3. cath

    My hand is up too…salt is way overused and a lot of people are just not aware of how much they are consuming. As we have a farm, and a lot of our food is cooked at home, we buy very little in the way of ‘made’ or ‘convenience’ foods, which means we are not exposed to huge quantities of salt on a regular basis. It almost ruins the thrill of going out when we know the flavours of the dish should be fab…if only we could get over the saltiness.

    For some reason though, i still l can’t get enough salt on my potato chips. go figure!

  4. Chewy

    I’d like to defend restaurants by saying that a professional cook’s palate is trained to tolerate more salt. (An interesting fact: A person’s salt palate can be changed in about a three month period). If you are accustomed to a low-sodium diet, then it’s your responsibility as a diner to alert your server and the chef about this.

    Also, it bothers me when recipes say to season at the end – as using salt at the end of a recipe yields different (and less delicious) results than salting at the beginning or along the way.

  5. Jennifer

    Interestingly enough, I have a pretty sensitive to salt tongue. I don’t really like it at all, and tend to leave it out of recipes, though I always buy the ordinary canned beans.

    A few days ago, I decided to cook DRY beans in my new pressure cooker. The recipe called for salt and LOTS of different spices.. it was an authentic Indian recipe. I left the salt out. With almost a half cup of various spices, I thought it wasn’t necessary.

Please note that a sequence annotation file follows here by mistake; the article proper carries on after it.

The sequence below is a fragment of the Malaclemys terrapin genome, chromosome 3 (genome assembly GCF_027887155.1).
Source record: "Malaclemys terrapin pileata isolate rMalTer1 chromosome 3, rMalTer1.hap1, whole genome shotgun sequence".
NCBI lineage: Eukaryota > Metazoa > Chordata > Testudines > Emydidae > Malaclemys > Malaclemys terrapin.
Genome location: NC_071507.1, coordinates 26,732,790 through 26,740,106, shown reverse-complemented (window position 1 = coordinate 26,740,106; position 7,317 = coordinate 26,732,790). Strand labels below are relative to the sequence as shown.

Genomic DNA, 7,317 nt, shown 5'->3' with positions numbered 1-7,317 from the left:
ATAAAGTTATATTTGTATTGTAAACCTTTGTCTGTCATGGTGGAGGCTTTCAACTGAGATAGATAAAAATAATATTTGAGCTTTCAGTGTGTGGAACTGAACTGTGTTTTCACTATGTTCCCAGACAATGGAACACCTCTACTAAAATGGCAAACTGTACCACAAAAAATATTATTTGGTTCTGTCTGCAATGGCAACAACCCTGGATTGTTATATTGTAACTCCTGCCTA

After cooking it, I took a great big spoonful… it was so BLAND! I couldn’t believe it. I ate for a while trying to figure out what went wrong, when I realized that there was NO salt at all in it! (Usually I would use presalted beans). I put in 1/4 of what the recipe called for… and perfection. Instantly, all of the other spices brightened up.

    In general, restaurants are WAY too salty, though. I’ve learned to avoid things in a butter sauce (for health as well as salt), and (sadly) to avoid garlic dishes… both generally have WAY too much salt for some reason.

  6. cathy

    Wow, I’m amazed to hear all the differing sides to the restaurants’-use-of-salt debate. The palate is such an individual little detector!

  7. MaLo

    Hi! Stumbling on your website was one of these moments when I hit my forehead and think “Damn! Why didn’t I think of doing this myself?!” I am a home cook myself and went to the restaurant yesterday for my birthday and I regreated it! The wait was crazy, the place packed, the waiter not so pleasant, the food not impressive and way too salty and of course the bill up the roof. I hate to admit it but I really sound like my mother now: “Why going to restaurants when it tastes better at home?”


  8. […] anything with a kick — you can adjust the spice to your preferred level (and, not to mention, the salt). Just taste as you cook, the hot version of this jam is actually […]

  9. Melinda

    I didn’t realize how much salt is used in Chinese food until I tried to make Chinese food at home. My food in comparison was bland.

  10. […] Lately, though, I’ve become increasingly dissatisfied with restaurant meals in general. Aside from the expense, most are mediocre and unmemorable. Cooking for oneself is a luxury because you can always make everything to your own taste! […]

  11. weight eating

    weight eating

    Reason for Not Eating Out #17: Because You Can Salt to Your Taste » Not Eating Out in New York

Leave a Reply